President Bush Attends Kuwait-America Foundation's Stand for Africa Gala Dinner   THE PRESIDENT: Thank you all. Mr. Ambassador, thank you for the invitation. You've got a beautiful place here. (Laughter.) Rima, thanks very much. I'm honored to be with you. I'm a little late because Laura had me watching "Father of the Bride." (Laughter.) And in that I didn't finish it, I'm going to make my remarks short and go home and watch it. (Laughter.) It's going to be a big year for us. So the guy comes to see me, and he says, I want to marry your daughter. I said, done deal. (Laughter.)   It's also a big year for us because I'm absolutely convinced the momentum that we have started on the continent of Africa in dealing with HIV/AIDS or malaria is going to continue on for a long period of time. And I want to thank you all very much for supporting the initiative.   I do want to say something about our Secretary of State. I can remember early on in my administration -- she was the National Security Advisor then -- and she said, I presume you're going to pay attention to Africa. And I said, that's a good presumption, because I believe to whom much is given, much is required. And the ed States of America has been given a lot. And I firmly believe we're required to respond to human tragedy when we see it.   And there's nothing more tragic than a young baby dying because of a mosquito bite. And so I come to you optimistic about this initiative, and thankful for the folks who are supporting Malaria No More. I, too, want to thank Ray Chambers for his leadership. I like it when people do well in the business world, and then rather than retire, decide to put something back into society. That's exactly what you've done, and we're very grateful for doing what you're doing. I see Justice Alito is here. That's good. Hey, Sam, good to see you. (Laughter.)   Youssou N'Dour. So, Youssou, I've been practicing my dancing recently -- (laughter) -- and singing. (Laughter.) And I'm available for a few tips. I appreciate the members of my Cabinet who are here, and members of Congress. (%bk%)  I, too, want to thank Admiral Mike Mullen for serving as the Chairman of the Joint Chiefs, and his wife, Deborah. It's amazing to be the Commander-in-Chief of a group of people that are dedicated, selfless and courageous like our military, and Admiral Mullen represents the very best of the U.S. military. I thank the Diplomatic Corps who is here, as well.   So, my friends in Texas say, you know, don't we have enough problems here at home? And my answer is, we're wealthy enough and we're strong enough and we're good enough to take problems -- take on problems here at home, as well as in other parts of the world. And then I remind them that we're living in a very difficult period in the history of the world. After all, we're witnessing an ideological struggle between those who kill the innocent to achieve political objectives and those who believe in human dignity and human rights and human freedom.   And it's a tough time, and it's going to take a while to prevail. But one thing is for certain: that this enemy we face cannot possibly find recruits based upon their vision. Their vision for life is so dark and so dim and so degrading that it's impossible for them to recruit unless they find hopeless situations. And there's nothing more hopeless for a mother to see a baby die needlessly. And there's nothing more hopeless than a pandemic that sweeps through a continent.   And so the initiative, the Malaria No More initiative, first and foremost is a part of our efforts to make sure that peace prevails in the long term. And it's working. It's amazing. Admiral Ziemer is here. This guy can get the job done. See, I -- one of the things that we pride ourselves on in this administration is we like to not only be talkers, we like to be doers. We like to set out an agenda and then see to it that the agenda is accomplished.   And working on this Malaria Initiative, we can measure. You can measure how many nets have been purchased and distributed; how many pills have been distributed; how many countries have been affected. When we were in Tanzania, we were told that Zanzibar, which is a part of Tanzania, went from having their babies infected by malaria at the tune of 20 percent to 1 percent in 18 months. And so I am the kind of fellow that says, this is in our interests and I expect the monies that we're spending to be spent well and to be spent wisely, and they are. (%bk%)  It's also in our moral interest. Our nation is a better nation when we help people save lives. The collective will of the American people to help somebody who suffers, who they might not ever know, lifts our national spirit. And so on our trip to Africa, I tried to make sure that the people of Africa understood this wasn't a George Bush initiative or a Laura Bush initiative or a Condi Rice initiative; this was an initiative of the most compassionate people on the face of the earth -- the American people.   And you're helping this initiative go forward. And so I've taken a breather from the movie to come by -- (laughter) -- to thank you very much for standing strong with the forces of goodness and light and compassion. And the work you're doing is necessary and it's important and it's succeeding. And I hope you take great heart in that.   Thanks for letting me come by to say, hi; and God bless you all. (Applause.) 200806/40957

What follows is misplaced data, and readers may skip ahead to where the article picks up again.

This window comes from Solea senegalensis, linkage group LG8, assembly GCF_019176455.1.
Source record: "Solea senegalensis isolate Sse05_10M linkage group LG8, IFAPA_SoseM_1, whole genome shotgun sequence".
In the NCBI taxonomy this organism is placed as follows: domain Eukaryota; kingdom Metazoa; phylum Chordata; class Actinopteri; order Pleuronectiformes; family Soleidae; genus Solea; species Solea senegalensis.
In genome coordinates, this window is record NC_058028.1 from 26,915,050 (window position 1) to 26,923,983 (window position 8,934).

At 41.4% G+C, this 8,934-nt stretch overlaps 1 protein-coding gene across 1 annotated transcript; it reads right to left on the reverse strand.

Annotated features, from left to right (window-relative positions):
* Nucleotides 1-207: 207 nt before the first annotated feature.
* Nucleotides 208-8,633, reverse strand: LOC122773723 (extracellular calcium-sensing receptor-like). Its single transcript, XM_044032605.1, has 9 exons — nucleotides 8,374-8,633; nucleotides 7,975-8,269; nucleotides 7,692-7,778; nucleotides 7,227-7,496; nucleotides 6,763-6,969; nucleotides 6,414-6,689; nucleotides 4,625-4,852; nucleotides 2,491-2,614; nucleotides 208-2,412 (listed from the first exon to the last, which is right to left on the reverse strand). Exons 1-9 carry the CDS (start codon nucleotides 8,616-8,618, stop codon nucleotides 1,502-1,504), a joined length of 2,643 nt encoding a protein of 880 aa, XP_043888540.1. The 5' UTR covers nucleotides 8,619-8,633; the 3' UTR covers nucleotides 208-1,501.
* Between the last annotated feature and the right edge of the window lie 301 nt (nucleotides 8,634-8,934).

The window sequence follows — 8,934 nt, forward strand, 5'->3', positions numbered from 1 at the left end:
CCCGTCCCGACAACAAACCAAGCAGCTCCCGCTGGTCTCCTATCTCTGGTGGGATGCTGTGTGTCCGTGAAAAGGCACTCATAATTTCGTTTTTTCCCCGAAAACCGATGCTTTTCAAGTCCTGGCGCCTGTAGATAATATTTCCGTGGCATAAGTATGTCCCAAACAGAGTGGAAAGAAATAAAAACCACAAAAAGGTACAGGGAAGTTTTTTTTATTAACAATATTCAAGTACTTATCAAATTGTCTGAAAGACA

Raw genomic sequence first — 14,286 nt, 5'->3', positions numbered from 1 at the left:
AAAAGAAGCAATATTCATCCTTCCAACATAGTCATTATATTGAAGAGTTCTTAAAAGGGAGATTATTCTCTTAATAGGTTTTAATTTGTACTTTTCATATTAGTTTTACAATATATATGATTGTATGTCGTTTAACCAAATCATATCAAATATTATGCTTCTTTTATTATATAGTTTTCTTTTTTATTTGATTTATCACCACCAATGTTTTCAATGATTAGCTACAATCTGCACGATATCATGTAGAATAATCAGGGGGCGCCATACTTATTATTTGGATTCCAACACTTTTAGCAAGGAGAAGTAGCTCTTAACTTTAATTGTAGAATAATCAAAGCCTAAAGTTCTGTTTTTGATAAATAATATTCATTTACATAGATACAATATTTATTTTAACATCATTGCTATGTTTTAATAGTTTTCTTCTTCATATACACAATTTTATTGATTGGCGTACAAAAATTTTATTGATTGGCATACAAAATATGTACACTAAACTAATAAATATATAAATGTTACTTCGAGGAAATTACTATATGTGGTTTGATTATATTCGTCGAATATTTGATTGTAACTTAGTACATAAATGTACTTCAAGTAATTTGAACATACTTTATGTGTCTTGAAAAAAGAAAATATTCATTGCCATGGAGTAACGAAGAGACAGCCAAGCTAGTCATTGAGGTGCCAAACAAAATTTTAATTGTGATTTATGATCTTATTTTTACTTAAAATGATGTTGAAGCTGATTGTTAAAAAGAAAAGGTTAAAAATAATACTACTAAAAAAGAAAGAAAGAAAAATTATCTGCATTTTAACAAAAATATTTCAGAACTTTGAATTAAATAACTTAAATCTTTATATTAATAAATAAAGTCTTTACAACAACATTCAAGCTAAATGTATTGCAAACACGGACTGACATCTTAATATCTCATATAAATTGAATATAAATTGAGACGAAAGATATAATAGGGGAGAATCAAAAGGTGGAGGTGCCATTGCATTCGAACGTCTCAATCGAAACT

演讲文本Ronald Reagan's address on the space shuttle "Challenger" tragedy (28 January 1986) Ladies and Gentlemen, I'd planned to speak to you tonight to report on the state of the Union, but the events of earlier today have led me to change those plans. Today is a day for mourning and remembering. Nancy and I are pained to the core by the tragedy of the shuttle Challenger. We know we share this pain with all of the people of our country. This is truly a national loss.Nineteen years ago, almost to the day, we lost three astronauts in a terrible accident on the ground. But, we've never lost an astronaut in flight. We've never had a tragedy like this. And perhaps we've forgotten the courage it took for the crew of the shuttle. But they, the Challenger Seven, were aware of the dangers, but overcame them and did their jobs brilliantly. We mourn seven heroes: Michael Smith, Dick Scobee, Judith Resnik, Ronald McNair, Ellison Onizuka, Gregory Jarvis, and Christa McAuliffe. We mourn their loss as a nation together. For the families of the seven, we cannot bear, as you do, the full impact of this tragedy. But we feel the loss, and we're thinking about you so very much. Your loved ones were daring and brave, and they had that special grace, that special spirit that says, "Give me a challenge, and I'll meet it with joy." They had a hunger to explore the universe and discover its truths. They wished to serve, and they did. They served all of us. We've grown used to wonders in this century. It's hard to dazzle us. But for twenty-five years the ed States space program has been doing just that. We've grown used to the idea of space, and, perhaps we forget that we've only just begun. We're still pioneers. They, the members of the Challenger crew, were pioneers. And I want to say something to the schoolchildren of America who were watching the live coverage of the shuttle's take-off. I know it's hard to understand, but sometimes painful things like this happen. It's all part of the process of exploration and discovery. It's all part of taking a chance and expanding man's horizons. The future doesn't belong to the fainthearted; it belongs to the brave. The Challenger crew was pulling us into the future, and we'll continue to follow them. I've always had great faith in and respect for our space program. And what happened today does nothing to diminish it. We don't hide our space program. We don't keep secrets and cover things up. We do it all up front and in public. That's the way freedom is, and we wouldn't change it for a minute. We'll continue our quest in space. There will be more shuttle flights and more shuttle crews and, yes, more volunteers, more civilians, more teachers in space. Nothing ends here; our hopes and our journeys continue. I want to add that I wish I could talk to every man and woman who works for NASA, or who worked on this mission and tell them: "Your dedication and professionalism have moved and impressed us for decades. And we know of your anguish. We share it." There's a coincidence today. On this day 390 years ago, the great explorer Sir Francis Drake died aboard ship off the coast of Panama. In his lifetime the great frontiers were the oceans, and a historian later said, "He lived by the sea, died on it, and was buried in it." Well, today, we can say of the Challenger crew: Their dedication was, like Drake's, complete. The crew of the space shuttle Challenger honored us by the manner in which they lived their lives. We will never forget them, nor the last time we saw them, this morning, as they prepared for their journey and waved goodbye and "slipped the surly bonds of earth" to "touch the face of God."200603/5044